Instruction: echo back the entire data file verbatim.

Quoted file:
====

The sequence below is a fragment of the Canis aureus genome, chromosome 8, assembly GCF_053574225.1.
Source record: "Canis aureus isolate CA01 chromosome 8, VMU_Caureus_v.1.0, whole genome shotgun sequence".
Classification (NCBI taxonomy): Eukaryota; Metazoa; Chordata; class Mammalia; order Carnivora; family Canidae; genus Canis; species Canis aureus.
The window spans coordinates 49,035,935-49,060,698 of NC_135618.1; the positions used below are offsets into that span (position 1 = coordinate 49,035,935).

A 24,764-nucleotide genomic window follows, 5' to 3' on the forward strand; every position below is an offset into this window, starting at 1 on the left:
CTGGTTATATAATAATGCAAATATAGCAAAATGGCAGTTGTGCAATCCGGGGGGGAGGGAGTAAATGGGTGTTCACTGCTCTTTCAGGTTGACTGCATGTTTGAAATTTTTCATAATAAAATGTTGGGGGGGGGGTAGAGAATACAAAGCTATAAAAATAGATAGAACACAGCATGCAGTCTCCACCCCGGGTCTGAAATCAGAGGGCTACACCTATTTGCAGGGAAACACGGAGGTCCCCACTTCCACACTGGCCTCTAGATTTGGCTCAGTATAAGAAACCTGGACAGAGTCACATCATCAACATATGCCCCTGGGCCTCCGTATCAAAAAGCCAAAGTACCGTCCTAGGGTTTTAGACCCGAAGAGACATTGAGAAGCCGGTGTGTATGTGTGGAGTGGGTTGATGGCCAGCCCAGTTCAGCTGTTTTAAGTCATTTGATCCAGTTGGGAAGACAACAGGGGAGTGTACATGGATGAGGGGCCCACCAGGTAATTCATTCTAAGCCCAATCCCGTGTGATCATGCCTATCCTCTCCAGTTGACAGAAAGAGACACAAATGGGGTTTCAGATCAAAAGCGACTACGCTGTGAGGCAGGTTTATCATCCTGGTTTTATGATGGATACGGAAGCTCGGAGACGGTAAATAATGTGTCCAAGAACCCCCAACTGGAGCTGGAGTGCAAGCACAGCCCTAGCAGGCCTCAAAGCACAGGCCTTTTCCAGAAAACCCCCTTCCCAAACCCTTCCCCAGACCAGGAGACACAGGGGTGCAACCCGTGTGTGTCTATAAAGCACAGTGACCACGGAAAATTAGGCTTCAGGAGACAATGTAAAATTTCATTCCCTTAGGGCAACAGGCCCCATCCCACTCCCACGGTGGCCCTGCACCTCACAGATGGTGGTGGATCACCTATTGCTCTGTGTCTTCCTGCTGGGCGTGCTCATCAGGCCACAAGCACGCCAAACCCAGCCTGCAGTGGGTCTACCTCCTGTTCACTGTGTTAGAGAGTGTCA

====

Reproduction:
The sequence below is a fragment of the Canis aureus genome, chromosome 8, assembly GCF_053574225.1.
Source record: "Canis aureus isolate CA01 chromosome 8, VMU_Caureus_v.1.0, whole genome shotgun sequence".
Classification (NCBI taxonomy): Eukaryota; Metazoa; Chordata; class Mammalia; order Carnivora; family Canidae; genus Canis; species Canis aureus.
The window spans coordinates 49,035,935-49,060,698 of NC_135618.1; the positions used below are offsets into that span (position 1 = coordinate 49,035,935).

A 24,764-nucleotide genomic window follows, 5' to 3' on the forward strand; every position below is an offset into this window, starting at 1 on the left:
CTGGTTATATAATAATGCAAATATAGCAAAATGGCAGTTGTGCAATCCGGGGGGGAGGGAGTAAATGGGTGTTCACTGCTCTTTCAGGTTGACTGCATGTTTGAAATTTTTCATAATAAAATGTTGGGGGGGGGGTAGAGAATACAAAGCTATAAAAATAGATAGAACACAGCATGCAGTCTCCACCCCGGGTCTGAAATCAGAGGGCTACACCTATTTGCAGGGAAACACGGAGGTCCCCACTTCCACACTGGCCTCTAGATTTGGCTCAGTATAAGAAACCTGGACAGAGTCACATCATCAACATATGCCCCTGGGCCTCCGTATCAAAAAGCCAAAGTACCGTCCTAGGGTTTTAGACCCGAAGAGACATTGAGAAGCCGGTGTGTATGTGTGGAGTGGGTTGATGGCCAGCCCAGTTCAGCTGTTTTAAGTCATTTGATCCAGTTGGGAAGACAACAGGGGAGTGTACATGGATGAGGGGCCCACCAGGTAATTCATTCTAAGCCCAATCCCGTGTGATCATGCCTATCCTCTCCAGTTGACAGAAAGAGACACAAATGGGGTTTCAGATCAAAAGCGACTACGCTGTGAGGCAGGTTTATCATCCTGGTTTTATGATGGATACGGAAGCTCGGAGACGGTAAATAATGTGTCCAAGAACCCCCAACTGGAGCTGGAGTGCAAGCACAGCCCTAGCAGGCCTCAAAGCACAGGCCTTTTCCAGAAAACCCCCTTCCCAAACCCTTCCCCAGACCAGGAGACACAGGGGTGCAACCCGTGTGTGTCTATAAAGCACAGTGACCACGGAAAATTAGGCTTCAGGAGACAATGTAAAATTTCATTCCCTTAGGGCAACAGGCCCCATCCCACTCCCACGGTGGCCCTGCACCTCACAGATGGTGGTGGATCACCTATTGCTCTGTGTCTTCCTGCTGGGCGTGCTCATCAGGCCACAAGCACGCCAAACCCAGCCTGCAGTGGGTCTACCTCCTGTTCACTGTGTTAGAGAGTGTCA